peregrino_tom

Member
Camino(s) past & future
.
This is wonderful, Tom, thank you. By any chance, have you walked the Camino Baztan? I am thinking that next year I would start with one of these two, but I'm not sure how to choose between them. Both seem to be 9 days, both go through beautiful Basque country, not sure what to do! Buen camino, Laurie
Hi Laurie, I've not been on the Baztan yet. The book I'm looking at suggests it's a lot less than 9 days - more like 5/6 from Bayonne to Pamplona. I did the Vasco in 10 days as we stopped a day in Vitoria Gasteiz, which was fab.
 
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jprogers

Active Member
Camino(s) past & future
Frances 2005
Ptgse 2007 Norte 2009 Ingles 2011
Vasco del 2013 Ourense to SdC 2016
Invierno? 2020
Hi Tom
Great photos and great summary. We walked in June 2013 and your accommodation guide certainly has up to date info. We enjoyed the Basque food very much and also a highlight was the cathedral in Vitoria. We met 1 other pilgrim. Thanks Jill
 

peregrino_tom

Member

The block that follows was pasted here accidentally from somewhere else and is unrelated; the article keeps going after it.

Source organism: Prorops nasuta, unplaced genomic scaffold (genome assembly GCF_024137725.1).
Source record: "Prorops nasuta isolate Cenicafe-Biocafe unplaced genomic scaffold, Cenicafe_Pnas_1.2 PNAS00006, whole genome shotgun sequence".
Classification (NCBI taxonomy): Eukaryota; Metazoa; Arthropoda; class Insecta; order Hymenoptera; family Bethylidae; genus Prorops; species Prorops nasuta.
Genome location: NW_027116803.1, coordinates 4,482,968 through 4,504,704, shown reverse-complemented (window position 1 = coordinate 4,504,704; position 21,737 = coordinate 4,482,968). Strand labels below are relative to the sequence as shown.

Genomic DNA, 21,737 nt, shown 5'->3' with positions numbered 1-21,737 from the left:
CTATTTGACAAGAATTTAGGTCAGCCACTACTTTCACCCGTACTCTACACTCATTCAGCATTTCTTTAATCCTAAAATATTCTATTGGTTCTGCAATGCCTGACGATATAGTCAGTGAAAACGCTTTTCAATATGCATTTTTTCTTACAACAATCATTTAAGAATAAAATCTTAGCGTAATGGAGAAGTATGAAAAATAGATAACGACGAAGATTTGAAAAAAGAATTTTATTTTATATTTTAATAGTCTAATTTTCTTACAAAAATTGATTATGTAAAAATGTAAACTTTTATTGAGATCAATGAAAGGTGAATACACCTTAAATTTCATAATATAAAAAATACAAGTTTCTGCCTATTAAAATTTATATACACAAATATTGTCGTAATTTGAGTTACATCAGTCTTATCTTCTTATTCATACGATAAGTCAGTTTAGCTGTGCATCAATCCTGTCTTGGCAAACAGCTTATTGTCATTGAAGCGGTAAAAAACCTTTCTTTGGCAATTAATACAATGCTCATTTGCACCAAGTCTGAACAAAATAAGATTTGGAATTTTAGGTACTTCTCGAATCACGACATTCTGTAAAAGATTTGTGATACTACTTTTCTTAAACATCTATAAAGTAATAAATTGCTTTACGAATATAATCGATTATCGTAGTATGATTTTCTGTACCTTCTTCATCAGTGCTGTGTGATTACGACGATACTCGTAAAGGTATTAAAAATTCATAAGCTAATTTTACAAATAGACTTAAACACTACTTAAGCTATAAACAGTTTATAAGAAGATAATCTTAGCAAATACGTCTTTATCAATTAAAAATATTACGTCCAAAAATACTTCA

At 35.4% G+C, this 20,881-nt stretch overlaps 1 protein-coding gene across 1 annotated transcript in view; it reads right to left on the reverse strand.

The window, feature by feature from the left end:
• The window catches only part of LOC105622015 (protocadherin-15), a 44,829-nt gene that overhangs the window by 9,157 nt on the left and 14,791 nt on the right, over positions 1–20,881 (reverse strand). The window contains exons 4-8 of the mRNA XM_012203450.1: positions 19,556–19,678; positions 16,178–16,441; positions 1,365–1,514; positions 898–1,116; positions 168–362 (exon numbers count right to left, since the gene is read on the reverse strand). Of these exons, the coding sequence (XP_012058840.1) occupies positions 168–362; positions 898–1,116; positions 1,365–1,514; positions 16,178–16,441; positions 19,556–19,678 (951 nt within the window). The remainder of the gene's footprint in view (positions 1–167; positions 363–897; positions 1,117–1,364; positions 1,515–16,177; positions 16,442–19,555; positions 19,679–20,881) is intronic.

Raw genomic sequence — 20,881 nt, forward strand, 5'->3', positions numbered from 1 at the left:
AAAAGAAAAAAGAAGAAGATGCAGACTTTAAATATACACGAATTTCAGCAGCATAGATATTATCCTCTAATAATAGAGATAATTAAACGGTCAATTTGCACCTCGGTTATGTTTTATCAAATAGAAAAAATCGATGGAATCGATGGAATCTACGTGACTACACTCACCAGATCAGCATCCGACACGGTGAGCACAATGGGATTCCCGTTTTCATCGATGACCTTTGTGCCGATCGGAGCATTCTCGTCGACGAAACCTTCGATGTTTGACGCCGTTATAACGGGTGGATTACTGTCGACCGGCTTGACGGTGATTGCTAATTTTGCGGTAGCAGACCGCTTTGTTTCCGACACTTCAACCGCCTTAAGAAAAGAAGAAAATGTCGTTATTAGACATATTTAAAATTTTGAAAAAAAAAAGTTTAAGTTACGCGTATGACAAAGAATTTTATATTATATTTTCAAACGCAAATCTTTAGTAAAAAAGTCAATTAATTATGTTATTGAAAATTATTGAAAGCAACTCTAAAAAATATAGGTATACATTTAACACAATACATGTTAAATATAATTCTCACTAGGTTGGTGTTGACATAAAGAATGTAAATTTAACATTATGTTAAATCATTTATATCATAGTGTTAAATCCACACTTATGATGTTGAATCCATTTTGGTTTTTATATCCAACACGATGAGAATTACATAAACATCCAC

Camino(s) past & future
.
Hi Jill, we found more pilgrims, but perhaps we were in a 'pilgrim bubble'. I think three others set out from the Irun albergue the same day as us, and we saw two of them regularly. We picked up about three more at Besain and then met about five or six (typically couples) after Vitoria. With the exception of three Basques starting from their hometowns, they were typically seasoned pilgrims.
 

jpflavin1

Veteran Member
Camino(s) past & future
CF(10,11,17), Vasco(12), Salvador(13), CP(13), CN(14), Madrid (16), Mozarabe (18), VdlP(19)
Tom:

I also enjoyed this route and believe it is a great alternative to starting in SJPdP. The Vasco is actually quite gentle and pedestrian until Besain. After Zegama it becomes a lot more like the Frances through the wine country of Brinas/Haro.

I keep my avatar as a reminder of the old Roman road after the tunnel.

Ultreya,
Joe
 

peregrino_tom

Member
Camino(s) past & future
.
Hi Joe
yes that's proper old road, hewn into the limestone. Quite something to experience. Requires some concentration when wet!